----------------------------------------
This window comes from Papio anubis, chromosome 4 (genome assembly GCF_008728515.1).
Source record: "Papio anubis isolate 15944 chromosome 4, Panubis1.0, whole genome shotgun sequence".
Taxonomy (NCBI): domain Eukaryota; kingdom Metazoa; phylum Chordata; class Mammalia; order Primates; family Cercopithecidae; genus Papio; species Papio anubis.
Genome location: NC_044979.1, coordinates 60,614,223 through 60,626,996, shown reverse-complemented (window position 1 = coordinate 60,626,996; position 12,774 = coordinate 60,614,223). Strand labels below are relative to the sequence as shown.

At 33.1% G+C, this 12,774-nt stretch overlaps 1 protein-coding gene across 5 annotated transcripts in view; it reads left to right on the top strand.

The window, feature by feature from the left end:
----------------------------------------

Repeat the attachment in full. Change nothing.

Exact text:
This window comes from Papio anubis, chromosome 4 (genome assembly GCF_008728515.1).
Source record: "Papio anubis isolate 15944 chromosome 4, Panubis1.0, whole genome shotgun sequence".
Taxonomy (NCBI): domain Eukaryota; kingdom Metazoa; phylum Chordata; class Mammalia; order Primates; family Cercopithecidae; genus Papio; species Papio anubis.
Genome location: NC_044979.1, coordinates 60,614,223 through 60,626,996, shown reverse-complemented (window position 1 = coordinate 60,626,996; position 12,774 = coordinate 60,614,223). Strand labels below are relative to the sequence as shown.

At 33.1% G+C, this 12,774-nt stretch overlaps 1 protein-coding gene across 5 annotated transcripts in view; it reads left to right on the top strand.

The window, feature by feature from the left end: